Meatless Monday: Beef -- It's Not What's For Dinner

Meatless Monday: Beef -- It's Not What's For Dinner
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Dear President Obama,

Ahem, a little bailout money, please. Vegetarian organizations need a little financial stimulus in order to advance the issues giving you the greatest concern -- health care, the economy and green initiatives. Personal health, environmental concerns and a decision to economize are, in fact, the top three reasons people go meatless, whether it's for a day or for forever. Each reason is compelling, serious and profound. But face it, they're not very sexy or fun. Personal motivation and core philosophy have a tough time competing with clever, multimillion dollar ad campaigns. Come on, you know that better than anyone.

You think the Republicans are bad? Look at the beef industry. "Where's the beef?" "Beef, it's what's for dinner." Advertising is insidious. Beyond the catchy slogan comes the inculcating message. People become hardened, along with their arteries, to the idea eating meat is a must, that meat is all there is. Burger King's even stepping up their ad budget for 2010.

So how do you fight that? PETA, an organization with its heart in the right place, has launched a few ill-chosen ads, including a new one, with its in your face image of a bikini-ed woman of epic proportions accompanied by the slogan, "Save the whales. Lose the blubber. Go vegetarian." It has not won friends or fans. You wanna talk cash for clunkers?

And yet, bad advertising may be better than none. We need to get the word out. Eating five or more servings of fruits and vegetables lowers our risk of stroke by more than 25 percent, according to a U.K. study. But only 12 percent of Brits actually eat that way.

We're doing no better over here. The International Food Information Council has just issued a survey stating 89 percent of Americans agree produce is good for them. However, they have trouble when it comes to incorporating it into their diet. These findings leave many of us saying, Doh.

Add vegetables to your pasta, toss fruit in with your cereal, there's a gazillion ways to get more plant-based foods into your your life. That isn't the problem. It's not that we lack handy tips, it's that we've got faulty wiring. Knowing what's good for us doesn't seem to be enough for us to make the good stuff happen. We've even got your wife on the case with the White House vegetable garden (major kudos to Michelle, by the way) and we're still losing ground.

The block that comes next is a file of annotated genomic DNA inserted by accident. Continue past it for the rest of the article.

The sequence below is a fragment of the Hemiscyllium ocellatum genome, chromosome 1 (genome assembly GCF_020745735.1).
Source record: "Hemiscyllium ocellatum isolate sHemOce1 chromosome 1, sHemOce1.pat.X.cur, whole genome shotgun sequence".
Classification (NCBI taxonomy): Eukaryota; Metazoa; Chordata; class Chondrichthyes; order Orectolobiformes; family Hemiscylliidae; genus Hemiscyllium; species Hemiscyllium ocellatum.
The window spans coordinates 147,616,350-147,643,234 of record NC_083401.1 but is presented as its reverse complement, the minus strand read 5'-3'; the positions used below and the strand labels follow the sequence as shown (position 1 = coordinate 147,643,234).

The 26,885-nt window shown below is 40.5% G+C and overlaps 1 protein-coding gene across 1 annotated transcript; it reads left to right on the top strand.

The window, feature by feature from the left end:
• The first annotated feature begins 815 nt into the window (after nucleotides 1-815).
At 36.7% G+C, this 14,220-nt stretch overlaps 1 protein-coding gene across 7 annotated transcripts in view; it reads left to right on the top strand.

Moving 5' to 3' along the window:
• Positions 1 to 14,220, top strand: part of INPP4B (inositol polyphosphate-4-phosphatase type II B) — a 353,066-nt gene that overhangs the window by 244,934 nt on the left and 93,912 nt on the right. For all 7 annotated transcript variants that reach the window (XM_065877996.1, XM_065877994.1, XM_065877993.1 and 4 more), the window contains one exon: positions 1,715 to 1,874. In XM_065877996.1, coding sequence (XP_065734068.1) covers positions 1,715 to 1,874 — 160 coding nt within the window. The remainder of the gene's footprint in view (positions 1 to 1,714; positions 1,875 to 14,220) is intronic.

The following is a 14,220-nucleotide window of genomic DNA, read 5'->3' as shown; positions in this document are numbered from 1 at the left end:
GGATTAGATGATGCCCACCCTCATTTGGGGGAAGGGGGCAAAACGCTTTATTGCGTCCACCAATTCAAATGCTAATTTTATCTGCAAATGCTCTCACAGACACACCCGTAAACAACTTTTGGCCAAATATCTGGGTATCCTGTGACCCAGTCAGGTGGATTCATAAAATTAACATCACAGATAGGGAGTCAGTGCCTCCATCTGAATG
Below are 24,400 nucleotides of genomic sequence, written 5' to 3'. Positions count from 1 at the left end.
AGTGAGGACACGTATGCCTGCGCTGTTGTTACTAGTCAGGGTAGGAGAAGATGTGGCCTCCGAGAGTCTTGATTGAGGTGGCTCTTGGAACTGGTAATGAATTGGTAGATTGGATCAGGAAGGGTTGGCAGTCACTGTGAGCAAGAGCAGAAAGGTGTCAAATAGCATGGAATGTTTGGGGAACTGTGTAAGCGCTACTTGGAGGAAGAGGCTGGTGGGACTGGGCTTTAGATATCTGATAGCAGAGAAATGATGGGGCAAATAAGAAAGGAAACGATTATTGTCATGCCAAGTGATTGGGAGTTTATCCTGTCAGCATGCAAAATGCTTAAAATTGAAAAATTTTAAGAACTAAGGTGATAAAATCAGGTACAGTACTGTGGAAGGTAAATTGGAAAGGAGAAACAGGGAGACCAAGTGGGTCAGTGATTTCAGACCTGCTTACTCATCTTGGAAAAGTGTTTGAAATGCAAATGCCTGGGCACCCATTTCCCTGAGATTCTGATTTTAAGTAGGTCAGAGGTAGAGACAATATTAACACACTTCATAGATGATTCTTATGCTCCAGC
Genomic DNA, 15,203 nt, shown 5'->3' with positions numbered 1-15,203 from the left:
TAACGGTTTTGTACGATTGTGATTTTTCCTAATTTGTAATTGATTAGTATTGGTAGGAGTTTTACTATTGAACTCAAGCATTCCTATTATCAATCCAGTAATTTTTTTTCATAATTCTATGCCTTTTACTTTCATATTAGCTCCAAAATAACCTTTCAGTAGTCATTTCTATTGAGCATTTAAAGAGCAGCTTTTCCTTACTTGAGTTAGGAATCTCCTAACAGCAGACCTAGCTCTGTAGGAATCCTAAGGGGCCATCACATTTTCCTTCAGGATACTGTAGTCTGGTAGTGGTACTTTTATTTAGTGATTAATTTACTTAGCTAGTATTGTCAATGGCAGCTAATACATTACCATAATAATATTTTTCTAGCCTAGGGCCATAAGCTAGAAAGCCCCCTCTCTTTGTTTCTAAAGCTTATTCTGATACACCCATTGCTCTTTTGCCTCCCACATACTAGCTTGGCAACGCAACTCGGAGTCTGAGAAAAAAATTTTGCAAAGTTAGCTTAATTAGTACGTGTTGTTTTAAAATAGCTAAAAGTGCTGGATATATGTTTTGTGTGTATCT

The question is, how do we deliver the message the way Americans like -- light and frothy? Plant-based people need a rocking ad campaign, full-press Twitter tweets, cool t-shirts, live action figures and a great theme song. A little bailout money and we can make it happen. And good news -- musically, we're already in business. Check out "Leftovers?" by eco-rock band Green Beings.

It could work, Mr. President. Imagine -- a healthier, greener America, with spring in our steps, money in our wallets and a song in our hearts. It could open everyone to an world of excellent, edible plant-based possibilities and won't make anyone have a cow.

Respectfully yours,

Ellen Kanner

Gomen Wat (Ethiopian Collard Stew)

Collard greens feature in "Leftovers" and in the White House vegetable garden. Now's the time collards flourish, at the White House and elsewhere. They're fresh, available in farmers' markets all over the country and cheap, averaging just a dollar a pound.

This is an easy version of a traditional Ethiopian stew, or wat. It's usually served with
injera, an amazing spongy bread made from teff. Should you find yourself fresh out of injera, serve with rice, millet or scooped up with the flatbread of your choice.

1 pound collard greens
3 tablespoons olive oil
1 large onion
4 garlic cloves
1 tablespoon freshly grated ginger
1 jalapeno, seeded
1 sweet red pepper
1/2 to 3/4 cup vegetable stock or water
1 cinnamon stick
1 teaspoon turmeric
1 teaspoon allspice
sea salt to taste

Wash collards, remove tough central stems and steam over high heat just until wilted but still bright green, about 5 minutes. Drain.

Heat oil in a large pot over medium-high heat. Chop onion and saute stirring, until onion turns translucent, about 5 minutes. Mince garlic and jalapeno (wearing gloves prevents chili burns), add to pot. Chop red pepper, and add along with the grated ginger, cinnamon stick, turmeric and allspice. Stir and reduce heat to medium. If the mixture seems dry, add a little of stock to moisten. Cover pot.

Take drained collards and shred or chop fine. Add to pot. Stir well, adding 1/2 cup vegetable stock or water. Cook till heated through, another few minutes. Remove cinnamon stick, salt to taste and serve.

Serves 4.

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